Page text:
November is “Native American Heritage Month”
As you gather with family to give thanks this November, remember the many contributions “First Americans” have made to the United States.
November 22, 2013 - Author: Elaine M. Bush, Michigan State University Extension
As early as 1915, various individuals, organizations and states began campaigns to establish a special day recognizing the important role played by Native Americans throughout the history of the Unites States. Nationally, the first presidential proclamation setting aside the entire month of November as National American Indian Heritage Month occurred in 1990, issued by George H.W. Bush. This year, President Barack Obama issued his proclamation on October 31, 2013, urging “all Americans to commemorate this month with appropriate programs and activities, and to celebrate November 29, 2013, as Native American Heritage Day.”
A different state is selected each year to design the poster, with a committee of NRCS staff identifying a theme. For 2013, they chose “Land of the Great Water-Sustainer of Life” as their theme and named Michigan as the state to provide the design. The 2013 poster was painted by Michigan artist Shirley M. Brauker, a member of the Little River Band of Ottawa Indians.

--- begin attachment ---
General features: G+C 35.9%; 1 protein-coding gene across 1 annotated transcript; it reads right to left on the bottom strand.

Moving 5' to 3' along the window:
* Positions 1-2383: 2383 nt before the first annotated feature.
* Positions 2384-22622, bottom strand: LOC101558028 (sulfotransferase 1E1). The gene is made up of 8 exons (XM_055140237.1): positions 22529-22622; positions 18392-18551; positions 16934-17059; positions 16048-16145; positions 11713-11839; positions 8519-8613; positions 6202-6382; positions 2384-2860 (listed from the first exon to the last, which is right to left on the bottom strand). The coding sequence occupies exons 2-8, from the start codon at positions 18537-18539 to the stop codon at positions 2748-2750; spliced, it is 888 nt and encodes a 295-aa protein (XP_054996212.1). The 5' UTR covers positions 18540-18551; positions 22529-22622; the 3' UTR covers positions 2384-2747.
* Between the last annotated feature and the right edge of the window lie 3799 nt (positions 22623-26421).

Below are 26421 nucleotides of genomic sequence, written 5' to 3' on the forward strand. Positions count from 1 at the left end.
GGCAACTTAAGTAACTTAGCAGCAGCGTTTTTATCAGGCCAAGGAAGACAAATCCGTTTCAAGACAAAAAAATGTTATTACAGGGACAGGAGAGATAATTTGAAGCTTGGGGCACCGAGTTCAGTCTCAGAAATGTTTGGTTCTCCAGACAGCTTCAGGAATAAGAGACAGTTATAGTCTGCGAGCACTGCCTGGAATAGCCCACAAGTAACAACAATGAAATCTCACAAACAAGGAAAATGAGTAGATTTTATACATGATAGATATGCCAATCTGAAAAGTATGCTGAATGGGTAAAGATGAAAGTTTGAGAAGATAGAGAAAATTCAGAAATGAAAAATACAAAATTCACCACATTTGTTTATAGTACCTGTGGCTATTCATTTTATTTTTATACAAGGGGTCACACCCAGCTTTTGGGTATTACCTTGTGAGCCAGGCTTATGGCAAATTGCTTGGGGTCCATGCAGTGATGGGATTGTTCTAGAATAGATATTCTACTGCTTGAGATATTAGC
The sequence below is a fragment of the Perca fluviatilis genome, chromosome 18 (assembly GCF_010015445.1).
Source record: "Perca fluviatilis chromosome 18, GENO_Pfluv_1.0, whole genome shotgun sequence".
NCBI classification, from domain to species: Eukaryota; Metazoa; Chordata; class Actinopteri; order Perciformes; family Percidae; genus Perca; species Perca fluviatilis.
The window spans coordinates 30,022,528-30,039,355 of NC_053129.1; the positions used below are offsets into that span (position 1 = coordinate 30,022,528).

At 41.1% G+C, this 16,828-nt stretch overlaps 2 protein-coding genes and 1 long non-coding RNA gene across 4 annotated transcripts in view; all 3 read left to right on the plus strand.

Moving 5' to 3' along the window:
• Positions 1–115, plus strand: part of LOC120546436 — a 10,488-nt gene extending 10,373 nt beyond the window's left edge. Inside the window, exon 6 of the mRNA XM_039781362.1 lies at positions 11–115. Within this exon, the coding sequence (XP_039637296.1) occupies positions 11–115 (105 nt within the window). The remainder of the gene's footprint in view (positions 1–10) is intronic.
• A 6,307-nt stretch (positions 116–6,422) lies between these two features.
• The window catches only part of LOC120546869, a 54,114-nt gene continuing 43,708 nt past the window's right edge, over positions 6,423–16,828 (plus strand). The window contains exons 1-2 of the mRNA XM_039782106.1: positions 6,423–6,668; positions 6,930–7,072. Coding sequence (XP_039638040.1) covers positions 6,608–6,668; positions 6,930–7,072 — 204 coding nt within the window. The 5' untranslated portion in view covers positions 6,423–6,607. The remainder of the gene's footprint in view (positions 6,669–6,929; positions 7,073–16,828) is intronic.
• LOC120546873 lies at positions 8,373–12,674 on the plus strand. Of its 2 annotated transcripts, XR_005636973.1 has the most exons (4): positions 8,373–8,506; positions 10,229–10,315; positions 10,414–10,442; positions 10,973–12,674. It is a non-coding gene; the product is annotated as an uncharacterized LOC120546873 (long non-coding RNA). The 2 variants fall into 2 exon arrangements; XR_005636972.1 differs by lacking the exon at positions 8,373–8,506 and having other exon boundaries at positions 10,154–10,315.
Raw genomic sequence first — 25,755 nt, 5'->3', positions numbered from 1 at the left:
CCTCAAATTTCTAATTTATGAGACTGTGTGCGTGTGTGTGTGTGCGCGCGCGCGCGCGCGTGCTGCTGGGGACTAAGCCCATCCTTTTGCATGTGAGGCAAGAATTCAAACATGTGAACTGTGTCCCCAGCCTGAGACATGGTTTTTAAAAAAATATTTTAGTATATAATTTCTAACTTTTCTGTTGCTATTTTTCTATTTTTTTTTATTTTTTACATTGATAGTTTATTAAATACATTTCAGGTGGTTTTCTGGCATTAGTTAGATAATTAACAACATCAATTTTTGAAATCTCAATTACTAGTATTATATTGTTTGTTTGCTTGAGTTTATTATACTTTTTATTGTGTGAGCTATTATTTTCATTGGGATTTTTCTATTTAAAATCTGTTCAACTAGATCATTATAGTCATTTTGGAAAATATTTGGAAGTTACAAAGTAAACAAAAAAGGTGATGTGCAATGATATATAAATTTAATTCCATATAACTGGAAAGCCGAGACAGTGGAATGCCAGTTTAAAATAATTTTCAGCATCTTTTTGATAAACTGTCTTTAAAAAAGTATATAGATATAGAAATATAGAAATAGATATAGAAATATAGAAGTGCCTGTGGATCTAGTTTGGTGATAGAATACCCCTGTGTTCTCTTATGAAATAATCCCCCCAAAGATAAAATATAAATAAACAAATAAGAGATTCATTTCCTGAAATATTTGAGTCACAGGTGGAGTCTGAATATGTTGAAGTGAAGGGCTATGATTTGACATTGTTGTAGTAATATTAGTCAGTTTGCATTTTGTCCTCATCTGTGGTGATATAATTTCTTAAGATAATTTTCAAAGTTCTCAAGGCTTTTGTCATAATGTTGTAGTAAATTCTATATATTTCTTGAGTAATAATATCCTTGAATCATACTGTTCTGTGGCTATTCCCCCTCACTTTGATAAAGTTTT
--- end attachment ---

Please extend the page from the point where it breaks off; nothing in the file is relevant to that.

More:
A website commemorating Native American Heritage Month is maintained collaboratively by The Library of Congress, U.S. National Archives and Records Administration, National Endowment for the Humanities, National Gallery of Art, National Park Service, Smithsonian Institute, and the United States Holocaust Memorial Museum. This site offers a variety of resources including the Smithsonian’s National Museum of American Indian’s YouTube channel, travel itineraries offered by the National Park Service to learn more about the Native American experience in American history and video interviews with Native American veterans who have served from World War II to Iraq.
Visitors to the site can also browse a list of upcoming events during November commemorating Native American culture or click on links to the Library of Congress or Smithsonian’s National Museum of the American Indian to find more events.
Additional links to collaborating partner sites offer audio and video presentations, exhibits and collections classroom resources for teachers, and both digital and physical photos of Native Americans.
Michigan State University Extension provides a variety of programming for Michigan tribes through its Building Strong Sovereign Nations program. For more information, contact Emily Proctor, Tribal Extension educator, at firstname.lastname@example.org or 231-439-8927.